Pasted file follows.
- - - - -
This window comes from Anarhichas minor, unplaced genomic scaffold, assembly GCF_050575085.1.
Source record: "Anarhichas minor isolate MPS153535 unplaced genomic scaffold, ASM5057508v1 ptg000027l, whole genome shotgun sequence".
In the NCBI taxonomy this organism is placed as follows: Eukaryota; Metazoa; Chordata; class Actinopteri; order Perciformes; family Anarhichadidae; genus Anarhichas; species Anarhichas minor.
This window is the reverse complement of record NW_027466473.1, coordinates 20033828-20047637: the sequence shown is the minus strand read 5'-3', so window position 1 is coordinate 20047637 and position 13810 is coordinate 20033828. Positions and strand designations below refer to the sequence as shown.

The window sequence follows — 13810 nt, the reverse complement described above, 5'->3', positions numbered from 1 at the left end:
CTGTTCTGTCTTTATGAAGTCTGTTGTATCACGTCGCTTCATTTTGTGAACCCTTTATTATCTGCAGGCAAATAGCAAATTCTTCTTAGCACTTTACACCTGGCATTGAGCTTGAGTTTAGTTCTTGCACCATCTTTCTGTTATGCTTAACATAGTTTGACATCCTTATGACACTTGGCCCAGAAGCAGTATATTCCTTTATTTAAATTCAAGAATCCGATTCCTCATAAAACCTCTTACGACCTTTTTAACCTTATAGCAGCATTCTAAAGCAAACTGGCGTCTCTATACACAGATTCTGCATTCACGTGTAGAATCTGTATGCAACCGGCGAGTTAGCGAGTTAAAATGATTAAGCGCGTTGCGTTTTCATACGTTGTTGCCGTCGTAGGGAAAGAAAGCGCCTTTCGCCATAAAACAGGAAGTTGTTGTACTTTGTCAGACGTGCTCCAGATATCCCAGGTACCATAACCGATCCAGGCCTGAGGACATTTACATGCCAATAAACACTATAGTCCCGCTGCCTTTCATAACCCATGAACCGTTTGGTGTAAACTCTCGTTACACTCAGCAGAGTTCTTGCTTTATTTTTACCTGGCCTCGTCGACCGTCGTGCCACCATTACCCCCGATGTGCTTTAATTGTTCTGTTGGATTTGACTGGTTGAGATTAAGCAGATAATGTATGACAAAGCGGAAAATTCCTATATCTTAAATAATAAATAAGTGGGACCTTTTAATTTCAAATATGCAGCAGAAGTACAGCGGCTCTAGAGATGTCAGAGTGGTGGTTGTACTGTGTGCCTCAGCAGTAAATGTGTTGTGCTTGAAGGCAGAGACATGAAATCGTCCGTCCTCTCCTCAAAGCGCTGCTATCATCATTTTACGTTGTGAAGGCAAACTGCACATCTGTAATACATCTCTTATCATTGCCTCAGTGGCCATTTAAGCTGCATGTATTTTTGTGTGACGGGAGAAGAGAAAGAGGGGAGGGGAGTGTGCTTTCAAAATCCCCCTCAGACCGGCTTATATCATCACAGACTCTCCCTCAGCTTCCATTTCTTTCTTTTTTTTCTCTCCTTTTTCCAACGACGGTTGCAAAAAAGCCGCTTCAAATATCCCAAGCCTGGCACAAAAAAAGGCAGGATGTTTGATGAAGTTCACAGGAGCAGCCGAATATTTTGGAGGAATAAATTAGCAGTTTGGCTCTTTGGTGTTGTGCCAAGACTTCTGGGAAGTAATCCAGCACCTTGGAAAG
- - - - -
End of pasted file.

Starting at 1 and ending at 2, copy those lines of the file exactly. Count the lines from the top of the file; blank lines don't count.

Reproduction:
This window comes from Anarhichas minor, unplaced genomic scaffold, assembly GCF_050575085.1.
Source record: "Anarhichas minor isolate MPS153535 unplaced genomic scaffold, ASM5057508v1 ptg000027l, whole genome shotgun sequence".